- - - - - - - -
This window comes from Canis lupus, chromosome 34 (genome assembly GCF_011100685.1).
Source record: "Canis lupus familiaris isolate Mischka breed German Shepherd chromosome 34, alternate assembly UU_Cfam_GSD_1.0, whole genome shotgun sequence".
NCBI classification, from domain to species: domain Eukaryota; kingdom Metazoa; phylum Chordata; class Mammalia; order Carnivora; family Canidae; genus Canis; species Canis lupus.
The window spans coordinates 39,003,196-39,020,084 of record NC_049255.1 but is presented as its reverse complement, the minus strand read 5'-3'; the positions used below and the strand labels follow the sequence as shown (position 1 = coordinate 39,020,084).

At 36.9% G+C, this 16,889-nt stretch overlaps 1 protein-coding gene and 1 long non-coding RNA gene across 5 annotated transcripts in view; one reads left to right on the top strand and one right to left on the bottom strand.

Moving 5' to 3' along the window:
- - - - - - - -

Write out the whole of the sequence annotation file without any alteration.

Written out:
This window comes from Canis lupus, chromosome 34 (genome assembly GCF_011100685.1).
Source record: "Canis lupus familiaris isolate Mischka breed German Shepherd chromosome 34, alternate assembly UU_Cfam_GSD_1.0, whole genome shotgun sequence".
NCBI classification, from domain to species: domain Eukaryota; kingdom Metazoa; phylum Chordata; class Mammalia; order Carnivora; family Canidae; genus Canis; species Canis lupus.
The window spans coordinates 39,003,196-39,020,084 of record NC_049255.1 but is presented as its reverse complement, the minus strand read 5'-3'; the positions used below and the strand labels follow the sequence as shown (position 1 = coordinate 39,020,084).

At 36.9% G+C, this 16,889-nt stretch overlaps 1 protein-coding gene and 1 long non-coding RNA gene across 5 annotated transcripts in view; one reads left to right on the top strand and one right to left on the bottom strand.

Moving 5' to 3' along the window: